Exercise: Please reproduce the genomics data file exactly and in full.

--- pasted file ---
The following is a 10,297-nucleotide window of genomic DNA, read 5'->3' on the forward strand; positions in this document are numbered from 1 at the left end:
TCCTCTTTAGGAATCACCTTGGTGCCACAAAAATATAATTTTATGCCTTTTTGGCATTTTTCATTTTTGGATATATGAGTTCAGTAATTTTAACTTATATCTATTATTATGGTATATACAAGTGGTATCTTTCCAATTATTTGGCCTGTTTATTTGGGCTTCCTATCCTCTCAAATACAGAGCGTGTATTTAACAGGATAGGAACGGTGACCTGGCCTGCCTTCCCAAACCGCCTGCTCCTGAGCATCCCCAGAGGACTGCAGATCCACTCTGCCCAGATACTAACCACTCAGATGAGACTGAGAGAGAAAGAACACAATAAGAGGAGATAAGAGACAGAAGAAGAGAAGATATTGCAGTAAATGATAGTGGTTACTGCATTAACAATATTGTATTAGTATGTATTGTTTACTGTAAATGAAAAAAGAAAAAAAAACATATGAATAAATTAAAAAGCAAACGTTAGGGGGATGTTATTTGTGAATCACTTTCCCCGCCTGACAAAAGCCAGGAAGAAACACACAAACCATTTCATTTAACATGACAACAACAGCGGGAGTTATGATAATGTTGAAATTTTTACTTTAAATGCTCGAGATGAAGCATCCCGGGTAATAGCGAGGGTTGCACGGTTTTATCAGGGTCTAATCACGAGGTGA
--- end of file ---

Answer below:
The following is a 10,297-nucleotide window of genomic DNA, read 5'->3' on the forward strand; positions in this document are numbered from 1 at the left end:
TCCTCTTTAGGAATCACCTTGGTGCCACAAAAATATAATTTTATGCCTTTTTGGCATTTTTCATTTTTGGATATATGAGTTCAGTAATTTTAACTTATATCTATTATTATGGTATATACAAGTGGTATCTTTCCAATTATTTGGCCTGTTTATTTGGGCTTCCTATCCTCTCAAATACAGAGCGTGTATTTAACAGGATAGGAACGGTGACCTGGCCTGCCTTCCCAAACCGCCTGCTCCTGAGCATCCCCAGAGGACTGCAGATCCACTCTGCCCAGATACTAACCACTCAGATGAGACTGAGAGAGAAAGAACACAATAAGAGGAGATAAGAGACAGAAGAAGAGAAGATATTGCAGTAAATGATAGTGGTTACTGCATTAACAATATTGTATTAGTATGTATTGTTTACTGTAAATGAAAAAAGAAAAAAAAACATATGAATAAATTAAAAAGCAAACGTTAGGGGGATGTTATTTGTGAATCACTTTCCCCGCCTGACAAAAGCCAGGAAGAAACACACAAACCATTTCATTTAACATGACAACAACAGCGGGAGTTATGATAATGTTGAAATTTTTACTTTAAATGCTCGAGATGAAGCATCCCGGGTAATAGCGAGGGTTGCACGGTTTTATCAGGGTCTAATCACGAGGTGA